Five months’ suspension is what has been recommended for an Illinois lawyer charged with posting a video of an undercover drug buy on YouTube and improperly suggesting it was the police planting drugs.
The Illinois hearing board recommended that Jesse Raymond Gilsdorf be suspended.
The Legal Profession Blog notes as follows: The charges of misconduct arose out of the Respondent knowingly posting on an Internet site, and showing to others, a DVD video he received from the state’s attorney while representing a criminal defendant. The video showed the undercover drug transaction between Respondent’s client and a confidential police source. The Respondent entitled the video “Cops and Task Force Planting Drugs,” which was false. By posting the video while his client’s criminal case was pending, Respondent intended to persuade residents of the county that the police or other government officials acted improperly in the prosecution of his client.
The Hearing Board found that the Respondent engaged in the misconduct charged in both counts. Specifically, he revealed information relating to the representation of a client without the informed consent of his client and without the disclosure being impliedly authorized in order to carry out the representation; failed to reasonably consult with the client about the means by which the client’s objectives are to be accomplished); made extrajudicial statements that the lawyer reasonably knows will be disseminated by means of public communication and would pose a serious and imminent threat to the fairness of an adjudicative proceeding; engaged in conduct prejudicial to the administration of justice; and engaged in conduct which tends to defeat the administration of justice or to bring the courts or the legal profession into disrepute.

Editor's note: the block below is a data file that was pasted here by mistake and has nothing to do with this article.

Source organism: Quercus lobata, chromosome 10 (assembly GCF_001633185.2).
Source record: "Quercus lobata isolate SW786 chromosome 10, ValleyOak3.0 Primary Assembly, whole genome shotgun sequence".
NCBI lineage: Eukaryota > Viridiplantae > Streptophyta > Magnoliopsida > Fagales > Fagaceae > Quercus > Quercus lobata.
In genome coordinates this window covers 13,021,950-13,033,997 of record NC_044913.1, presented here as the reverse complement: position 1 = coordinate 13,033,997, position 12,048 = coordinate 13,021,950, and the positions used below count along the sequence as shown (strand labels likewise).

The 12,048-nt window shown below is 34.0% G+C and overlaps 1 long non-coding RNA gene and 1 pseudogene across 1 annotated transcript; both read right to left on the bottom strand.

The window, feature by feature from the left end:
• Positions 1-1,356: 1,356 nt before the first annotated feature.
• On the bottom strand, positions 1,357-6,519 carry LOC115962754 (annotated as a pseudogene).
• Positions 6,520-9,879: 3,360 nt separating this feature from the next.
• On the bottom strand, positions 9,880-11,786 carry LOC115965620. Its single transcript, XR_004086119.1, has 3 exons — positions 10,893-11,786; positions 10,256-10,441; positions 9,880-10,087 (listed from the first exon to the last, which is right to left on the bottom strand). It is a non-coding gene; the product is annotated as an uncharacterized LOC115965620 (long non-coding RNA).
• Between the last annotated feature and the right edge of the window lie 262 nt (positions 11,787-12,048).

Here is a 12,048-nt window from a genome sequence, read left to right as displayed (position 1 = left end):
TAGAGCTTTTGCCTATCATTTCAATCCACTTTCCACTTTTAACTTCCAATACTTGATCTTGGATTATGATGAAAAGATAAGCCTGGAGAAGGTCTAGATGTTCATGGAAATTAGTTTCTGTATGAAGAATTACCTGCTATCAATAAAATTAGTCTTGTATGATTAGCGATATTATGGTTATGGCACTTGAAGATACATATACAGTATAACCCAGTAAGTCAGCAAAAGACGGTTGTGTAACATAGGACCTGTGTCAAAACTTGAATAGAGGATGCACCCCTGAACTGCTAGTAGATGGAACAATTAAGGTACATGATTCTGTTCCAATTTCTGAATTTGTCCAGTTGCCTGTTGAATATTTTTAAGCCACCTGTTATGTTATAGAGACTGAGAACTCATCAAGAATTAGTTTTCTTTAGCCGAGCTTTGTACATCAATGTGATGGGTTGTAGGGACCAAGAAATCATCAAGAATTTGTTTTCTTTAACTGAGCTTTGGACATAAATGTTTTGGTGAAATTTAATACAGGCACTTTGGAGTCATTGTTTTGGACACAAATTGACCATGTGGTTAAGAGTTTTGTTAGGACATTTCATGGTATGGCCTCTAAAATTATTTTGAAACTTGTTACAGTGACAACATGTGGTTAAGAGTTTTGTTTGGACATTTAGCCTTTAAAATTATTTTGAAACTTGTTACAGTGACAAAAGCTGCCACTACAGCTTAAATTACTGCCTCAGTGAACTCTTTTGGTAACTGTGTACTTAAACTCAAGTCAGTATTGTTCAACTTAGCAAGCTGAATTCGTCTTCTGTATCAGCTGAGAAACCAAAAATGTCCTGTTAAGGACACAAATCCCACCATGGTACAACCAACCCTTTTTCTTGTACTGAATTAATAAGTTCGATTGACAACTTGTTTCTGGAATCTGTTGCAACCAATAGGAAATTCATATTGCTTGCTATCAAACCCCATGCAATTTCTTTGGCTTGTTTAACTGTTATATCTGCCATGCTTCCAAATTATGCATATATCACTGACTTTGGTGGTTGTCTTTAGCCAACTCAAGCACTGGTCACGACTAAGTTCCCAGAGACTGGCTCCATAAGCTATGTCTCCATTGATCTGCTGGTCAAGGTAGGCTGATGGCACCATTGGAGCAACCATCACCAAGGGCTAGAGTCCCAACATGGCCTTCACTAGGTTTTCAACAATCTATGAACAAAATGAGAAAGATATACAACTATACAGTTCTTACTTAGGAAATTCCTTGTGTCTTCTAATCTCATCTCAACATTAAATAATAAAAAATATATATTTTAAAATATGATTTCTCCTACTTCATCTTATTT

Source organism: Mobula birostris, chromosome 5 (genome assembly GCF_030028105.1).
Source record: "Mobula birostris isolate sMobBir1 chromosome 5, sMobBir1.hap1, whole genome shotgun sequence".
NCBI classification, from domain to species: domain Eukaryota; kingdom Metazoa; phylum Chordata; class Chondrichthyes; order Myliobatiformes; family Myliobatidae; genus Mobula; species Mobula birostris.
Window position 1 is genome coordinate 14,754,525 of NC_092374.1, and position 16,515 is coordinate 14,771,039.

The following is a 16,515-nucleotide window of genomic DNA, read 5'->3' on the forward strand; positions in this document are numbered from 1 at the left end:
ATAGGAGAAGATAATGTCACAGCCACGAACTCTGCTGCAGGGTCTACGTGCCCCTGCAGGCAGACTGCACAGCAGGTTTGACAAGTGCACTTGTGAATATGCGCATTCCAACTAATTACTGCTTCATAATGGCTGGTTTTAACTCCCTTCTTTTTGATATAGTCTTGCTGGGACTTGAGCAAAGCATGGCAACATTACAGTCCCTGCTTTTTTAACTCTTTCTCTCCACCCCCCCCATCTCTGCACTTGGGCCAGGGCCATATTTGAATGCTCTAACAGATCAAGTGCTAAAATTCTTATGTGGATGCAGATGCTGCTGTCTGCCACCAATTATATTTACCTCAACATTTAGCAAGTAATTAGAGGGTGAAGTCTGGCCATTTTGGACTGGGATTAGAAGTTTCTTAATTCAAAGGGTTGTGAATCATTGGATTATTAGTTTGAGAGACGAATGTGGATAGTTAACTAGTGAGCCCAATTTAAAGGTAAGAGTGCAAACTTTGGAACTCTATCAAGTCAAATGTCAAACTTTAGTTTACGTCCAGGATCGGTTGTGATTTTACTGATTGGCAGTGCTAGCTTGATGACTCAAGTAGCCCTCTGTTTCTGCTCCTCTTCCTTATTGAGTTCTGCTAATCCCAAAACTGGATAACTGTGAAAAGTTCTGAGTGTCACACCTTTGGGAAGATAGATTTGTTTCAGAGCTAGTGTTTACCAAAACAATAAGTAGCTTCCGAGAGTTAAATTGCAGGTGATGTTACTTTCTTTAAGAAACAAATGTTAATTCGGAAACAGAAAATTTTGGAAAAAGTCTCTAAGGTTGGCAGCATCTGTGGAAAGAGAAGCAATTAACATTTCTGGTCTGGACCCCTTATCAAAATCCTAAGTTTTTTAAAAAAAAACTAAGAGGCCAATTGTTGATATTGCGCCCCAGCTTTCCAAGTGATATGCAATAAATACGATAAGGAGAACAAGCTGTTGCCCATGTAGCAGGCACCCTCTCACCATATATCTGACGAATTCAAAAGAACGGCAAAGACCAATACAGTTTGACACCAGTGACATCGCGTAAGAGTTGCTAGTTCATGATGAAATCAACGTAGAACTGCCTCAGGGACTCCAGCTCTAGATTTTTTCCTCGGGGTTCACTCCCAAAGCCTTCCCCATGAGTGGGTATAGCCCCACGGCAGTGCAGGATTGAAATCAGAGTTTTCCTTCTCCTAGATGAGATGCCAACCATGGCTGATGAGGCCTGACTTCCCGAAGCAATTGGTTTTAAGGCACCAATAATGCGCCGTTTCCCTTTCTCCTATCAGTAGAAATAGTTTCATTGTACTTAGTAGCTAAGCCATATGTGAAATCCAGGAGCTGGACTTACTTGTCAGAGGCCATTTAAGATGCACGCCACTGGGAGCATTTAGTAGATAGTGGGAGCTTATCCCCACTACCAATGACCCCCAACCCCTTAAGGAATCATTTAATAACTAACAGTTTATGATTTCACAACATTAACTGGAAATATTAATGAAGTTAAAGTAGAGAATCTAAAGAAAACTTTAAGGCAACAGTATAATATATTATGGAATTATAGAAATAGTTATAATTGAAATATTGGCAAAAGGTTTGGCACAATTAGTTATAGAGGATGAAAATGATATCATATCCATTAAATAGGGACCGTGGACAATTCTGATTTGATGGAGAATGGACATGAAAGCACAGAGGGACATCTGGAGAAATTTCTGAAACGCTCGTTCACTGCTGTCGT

Gilsdorf’s client testified she wasn’t aware in advance that her lawyer had posted the video, but after he did so she posted it to other social media websites. “I guess I was instructed by my attorney to do so,” she said. “I mean, I wasn’t sure how it was going to help me, but I guess that’s why you hire an attorney because they know the law.” She also reviewed the video on big-screen TV and accepted the plea offer, obtaining a sentence of probation.